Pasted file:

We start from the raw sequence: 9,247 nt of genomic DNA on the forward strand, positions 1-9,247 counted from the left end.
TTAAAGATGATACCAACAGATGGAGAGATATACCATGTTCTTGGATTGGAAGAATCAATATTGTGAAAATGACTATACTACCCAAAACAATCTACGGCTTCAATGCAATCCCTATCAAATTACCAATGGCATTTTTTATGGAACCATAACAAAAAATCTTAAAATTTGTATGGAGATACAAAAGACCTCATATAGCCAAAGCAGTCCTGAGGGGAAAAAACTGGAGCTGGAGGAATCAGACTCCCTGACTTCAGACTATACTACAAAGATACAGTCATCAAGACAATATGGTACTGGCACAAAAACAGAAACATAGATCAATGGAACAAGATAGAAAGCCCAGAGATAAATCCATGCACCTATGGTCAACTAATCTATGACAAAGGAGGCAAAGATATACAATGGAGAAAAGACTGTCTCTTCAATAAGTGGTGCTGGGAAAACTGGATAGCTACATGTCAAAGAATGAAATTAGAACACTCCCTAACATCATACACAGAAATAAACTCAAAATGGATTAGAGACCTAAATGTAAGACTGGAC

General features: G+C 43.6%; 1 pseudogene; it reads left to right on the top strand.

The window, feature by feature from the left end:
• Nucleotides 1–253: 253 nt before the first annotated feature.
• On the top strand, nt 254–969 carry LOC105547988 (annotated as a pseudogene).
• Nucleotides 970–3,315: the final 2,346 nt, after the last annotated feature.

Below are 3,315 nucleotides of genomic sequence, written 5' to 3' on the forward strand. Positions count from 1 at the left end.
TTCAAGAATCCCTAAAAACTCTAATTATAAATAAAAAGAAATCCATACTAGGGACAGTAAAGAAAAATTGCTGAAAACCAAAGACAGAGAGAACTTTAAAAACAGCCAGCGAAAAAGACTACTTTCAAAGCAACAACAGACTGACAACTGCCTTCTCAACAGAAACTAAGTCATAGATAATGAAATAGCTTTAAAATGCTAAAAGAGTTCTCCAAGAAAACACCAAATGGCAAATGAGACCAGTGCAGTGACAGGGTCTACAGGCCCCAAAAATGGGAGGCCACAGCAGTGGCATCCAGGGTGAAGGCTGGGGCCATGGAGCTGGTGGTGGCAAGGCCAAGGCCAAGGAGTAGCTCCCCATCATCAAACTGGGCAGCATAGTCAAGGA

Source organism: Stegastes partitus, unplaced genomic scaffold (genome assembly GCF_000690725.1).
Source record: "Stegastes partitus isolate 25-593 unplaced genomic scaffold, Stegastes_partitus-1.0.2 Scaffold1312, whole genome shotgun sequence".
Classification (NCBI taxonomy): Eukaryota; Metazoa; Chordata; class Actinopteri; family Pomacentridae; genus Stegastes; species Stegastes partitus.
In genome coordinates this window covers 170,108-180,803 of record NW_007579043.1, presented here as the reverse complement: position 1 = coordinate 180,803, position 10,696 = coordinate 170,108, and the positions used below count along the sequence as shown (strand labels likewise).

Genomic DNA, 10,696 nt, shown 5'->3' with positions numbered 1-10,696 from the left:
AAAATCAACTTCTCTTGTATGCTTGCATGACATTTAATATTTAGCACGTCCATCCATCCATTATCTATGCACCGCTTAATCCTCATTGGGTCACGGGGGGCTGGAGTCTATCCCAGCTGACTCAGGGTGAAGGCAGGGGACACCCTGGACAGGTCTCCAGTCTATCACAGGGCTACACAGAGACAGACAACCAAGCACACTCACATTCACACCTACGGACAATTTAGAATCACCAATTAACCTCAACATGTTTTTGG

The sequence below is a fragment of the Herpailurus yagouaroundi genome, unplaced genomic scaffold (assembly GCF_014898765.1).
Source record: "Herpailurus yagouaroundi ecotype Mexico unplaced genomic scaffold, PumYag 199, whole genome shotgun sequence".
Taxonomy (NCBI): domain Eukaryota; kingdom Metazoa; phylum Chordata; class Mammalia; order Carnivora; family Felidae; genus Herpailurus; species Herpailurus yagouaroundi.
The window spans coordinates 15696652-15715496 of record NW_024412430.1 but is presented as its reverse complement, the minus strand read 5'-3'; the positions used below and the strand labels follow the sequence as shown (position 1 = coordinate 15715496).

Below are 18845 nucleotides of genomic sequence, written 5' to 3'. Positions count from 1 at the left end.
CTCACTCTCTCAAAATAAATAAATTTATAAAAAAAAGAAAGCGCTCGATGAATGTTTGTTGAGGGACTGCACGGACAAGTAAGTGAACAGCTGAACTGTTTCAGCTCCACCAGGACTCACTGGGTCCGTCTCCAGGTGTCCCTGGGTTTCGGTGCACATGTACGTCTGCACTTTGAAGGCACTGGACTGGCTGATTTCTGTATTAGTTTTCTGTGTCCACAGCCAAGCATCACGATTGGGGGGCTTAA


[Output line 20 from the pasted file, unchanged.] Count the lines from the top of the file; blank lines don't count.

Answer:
Below are 18845 nucleotides of genomic sequence, written 5' to 3'. Positions count from 1 at the left end.